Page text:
An estimated 1.06 billion people live in the 47 LDCs, which account for less than 1.3 per cent of global economic turnover, orGDP.  

Extreme poverty is defined as having an income lower than $1.90 per day. 

In 2019, average earnings per capita in these countries – which are mainly in Africa – was $1,088 compared with the world average of $11,371, the UN agency said, highlighting their weak infrastructure and reduced financial means to withstand economic shocks.  

Disastrous fallout 

The potentially disastrous fallout from the new coronavirus pandemic could be reversed with urgent investment and support from the international community to help overcome LDCs’ vulnerabilities and improve their manufacturing capacity, Mr. Kituyi insisted. 

Turning to concerns about how COVID-19 threatens to push back moves to implement much-needed transformative economic changes in line with the Sustainable Development Goals (SDGs), the UNCTAD chief said that those which had invested most in boosting production capacity were the ones that were likely to weather the global downturn. 

“The LDCs that have been most active and innovative in combating the pandemic have been those with the most productive capacity or institutional capacity,” Mr. Kituyi said. “Countries like Senegal, which produced cheap and rapid COVID testing kits, Bangladesh and others like Ethiopia, repurposing garment factories to produce PPEs (personal protective equipment).”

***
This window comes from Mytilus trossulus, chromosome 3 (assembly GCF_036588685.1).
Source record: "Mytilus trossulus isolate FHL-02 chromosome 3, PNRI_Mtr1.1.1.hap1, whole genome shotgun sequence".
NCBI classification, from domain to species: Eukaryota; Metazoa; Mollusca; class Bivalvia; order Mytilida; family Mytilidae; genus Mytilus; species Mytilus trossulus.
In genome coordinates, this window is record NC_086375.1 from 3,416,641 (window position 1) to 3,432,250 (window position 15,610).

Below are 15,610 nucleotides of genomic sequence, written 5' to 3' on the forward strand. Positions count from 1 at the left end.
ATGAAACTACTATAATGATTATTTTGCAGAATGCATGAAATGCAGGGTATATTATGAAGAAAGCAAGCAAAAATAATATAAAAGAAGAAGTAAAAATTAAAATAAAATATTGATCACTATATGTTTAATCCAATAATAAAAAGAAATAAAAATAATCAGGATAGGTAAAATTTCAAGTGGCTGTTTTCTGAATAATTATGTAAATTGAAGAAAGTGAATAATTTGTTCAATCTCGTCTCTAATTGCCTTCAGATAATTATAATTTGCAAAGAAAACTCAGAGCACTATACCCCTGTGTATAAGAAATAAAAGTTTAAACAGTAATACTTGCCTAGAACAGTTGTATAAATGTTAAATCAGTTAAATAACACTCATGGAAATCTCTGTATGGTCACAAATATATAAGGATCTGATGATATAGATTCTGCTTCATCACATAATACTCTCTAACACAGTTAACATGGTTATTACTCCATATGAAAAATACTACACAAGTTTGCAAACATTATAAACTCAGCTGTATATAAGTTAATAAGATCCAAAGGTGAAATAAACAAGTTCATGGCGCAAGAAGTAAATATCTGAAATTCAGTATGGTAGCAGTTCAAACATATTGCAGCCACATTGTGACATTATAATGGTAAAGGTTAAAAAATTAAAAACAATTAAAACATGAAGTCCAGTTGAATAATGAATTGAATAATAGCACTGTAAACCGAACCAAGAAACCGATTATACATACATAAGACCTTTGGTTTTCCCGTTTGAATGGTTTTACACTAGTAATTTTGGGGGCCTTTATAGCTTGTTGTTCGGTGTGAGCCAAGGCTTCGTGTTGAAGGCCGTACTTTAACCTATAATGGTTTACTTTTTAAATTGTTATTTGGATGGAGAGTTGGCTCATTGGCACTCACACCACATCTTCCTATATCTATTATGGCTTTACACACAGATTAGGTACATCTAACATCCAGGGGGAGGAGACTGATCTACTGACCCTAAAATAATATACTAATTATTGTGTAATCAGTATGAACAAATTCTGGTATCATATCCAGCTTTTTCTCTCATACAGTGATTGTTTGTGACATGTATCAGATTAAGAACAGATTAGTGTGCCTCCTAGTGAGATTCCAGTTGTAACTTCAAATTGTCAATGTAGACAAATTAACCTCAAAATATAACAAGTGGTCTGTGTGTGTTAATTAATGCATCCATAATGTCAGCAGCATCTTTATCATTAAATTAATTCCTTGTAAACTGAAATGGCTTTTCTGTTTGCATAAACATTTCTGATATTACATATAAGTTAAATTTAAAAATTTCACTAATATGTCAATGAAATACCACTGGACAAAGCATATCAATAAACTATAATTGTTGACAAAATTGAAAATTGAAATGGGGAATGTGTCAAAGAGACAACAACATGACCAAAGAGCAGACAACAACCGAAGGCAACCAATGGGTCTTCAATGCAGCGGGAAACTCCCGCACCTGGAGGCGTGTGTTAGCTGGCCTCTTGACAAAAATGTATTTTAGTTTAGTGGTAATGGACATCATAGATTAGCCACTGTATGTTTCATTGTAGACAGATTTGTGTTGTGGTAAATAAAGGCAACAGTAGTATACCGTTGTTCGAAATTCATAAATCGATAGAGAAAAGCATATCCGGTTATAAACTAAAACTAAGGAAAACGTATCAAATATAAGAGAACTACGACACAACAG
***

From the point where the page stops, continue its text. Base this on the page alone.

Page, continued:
The development of productive capacity had been “too small” in most LDCs which have now “fallen behind” other developing countries, Mr Kituyi explained.  

 “Structural transformation in the LDCs has been restricted to just a handful of countries like Bangladesh, Ethiopia, Cambodia, Laos, Myanmar, Nepal and Rwanda. Only in these small handful of LDCs have we experienced sufficient industrial growth and an expansion of modern services sectors, leading to stronger labour productivity gains.” 

By contrast, most African LDCs and Haiti have seen much smaller structural change, where agriculture and other traditional activities were likely to see continuing low levels of economic growth and lead to little improvement in people’s living standards. 

The report, which assesses the economic potential and capacity of least developed countries,  also highlights what key measures will help them recover better after the pandemic.